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Everyone has noticed that remakes, reboots, sequels, prequels, etc. are a trend in filmmaking these days. Not just here in India but across the world and especially in Hollywood where the summer blockbuster catalogue reads like a nostalgic festival of classic films being updated for a new audience. This leads to the fairly moot but worthy question, should classic films be remade? Can they recapture those moments, scenes and dialogues that made them immortal in the eyes of an audience?

I say moot because, let’s face it, this is already happening and this article isn’t going to get people to change their minds. Remember that Hollywood and indeed Bollywood has been remaking films for eons. Less well known films, films from other languages (Bollywood has frequently remade plenty of Hollywood films over the years) and films from bygone eras. However, this wave of remakes are different. They are ‘official’ in that rights are paid for them and they seek to use the name and brand of the original to help promote.

As I have written before, branding is a huge part of filmmaking now. Film stars have a significant brand but when you can combine that with another big pre-existing brand, like a remake or a reboot, the commercial value can appreciate quickly. Now of course there will be plenty who will argue that films are not just commerce, they are art and whether art can ever be remade or redone. That argument though needs to be viewed not only from the art point of view, like with everything in film, it has to be seen from the audience point of view as well.

Successful remakes are those that can still capture the essence of the original but successfully translate that to an audience of today. Whoever that audience maybe. “Wanted”, the film which kickstarted Salman Khan’s rise was a successful interpretation of a successful South Indian film to a Hindi audience. “Beauty and the Beast”, which just released was nothing but a live action adaptation of the 90’s cartoon. Same songs, same story, same feel. Everything. A new audience watched and loved it with fresh eyes. There are many other examples but when I am speaking of a remake here, I am strictly speaking of a film retelling the same tale as the original. Not a reboot with a different story.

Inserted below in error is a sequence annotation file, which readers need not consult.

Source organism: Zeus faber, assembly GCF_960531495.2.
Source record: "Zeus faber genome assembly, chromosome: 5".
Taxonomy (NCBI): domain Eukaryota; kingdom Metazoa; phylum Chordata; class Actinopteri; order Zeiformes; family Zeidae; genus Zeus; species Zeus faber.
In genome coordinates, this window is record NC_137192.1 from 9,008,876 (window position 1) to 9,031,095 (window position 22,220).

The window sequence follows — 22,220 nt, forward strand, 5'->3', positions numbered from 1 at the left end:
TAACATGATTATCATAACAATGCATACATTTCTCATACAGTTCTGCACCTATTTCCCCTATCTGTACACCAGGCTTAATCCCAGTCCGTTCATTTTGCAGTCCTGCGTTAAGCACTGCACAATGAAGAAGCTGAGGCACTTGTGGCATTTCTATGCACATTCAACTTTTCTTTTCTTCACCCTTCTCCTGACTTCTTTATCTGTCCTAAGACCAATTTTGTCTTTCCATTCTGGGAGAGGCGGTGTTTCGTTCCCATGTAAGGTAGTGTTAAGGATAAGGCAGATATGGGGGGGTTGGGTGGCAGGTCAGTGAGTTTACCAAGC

Indian film has pulled from the same story for many years. “Romeo and Juliet” is a dozen Hindi films and by and large they have all been successful. Take “Qayamat Se Qayamat Tak” as a break out film in the late 80’s and “Ishqzaade” in this decade. Both heavily influenced by the Shakespearean tragedy. Both successful, both relatable to their audience of the time.

Of course, though there is still a place for the original. With the release of the new “Hero”, the value of the old one does not diminish. In fact, in certain cases, like with “Karz” and “Karzzz”, the original finds more shine. Audiences remain nostalgic for films they grew up on and will come to watch them if the opportunity is right but film remains a medium for the young. It is these audiences that are increasingly patronizing theatres and filmmakers that think of remakes think of telling these classic cinematic tales to this new audience in their tone and language.

Undoubtedly there will be missteps. Some remakes which should not have been. The clamour to find material to tap into a large cinema brand is immense at this point and if filmmakers are not careful, our summers and festive periods will be filled with poorly thought remakes which no one wants to see. However, if filmmakers can get the content right, a remake brings nostalgia, excitement and anticipation to stories, characters and situations that audiences long to see more of. A classic tale retold to a new audience with the same ambition as before. To entertain.

Classic films will never fade. They can be remade and retold but will always remain a classic. Whether the remade tale gets to ever be in that bracket is up to the filmmakers making it. If they match the previous’ ambition and honesty, they too in years to come, maybe considered a classic.

– By Rahul Puri, MD of Mukta Arts Ltd. on behalf of Mukta A2 Cinemas

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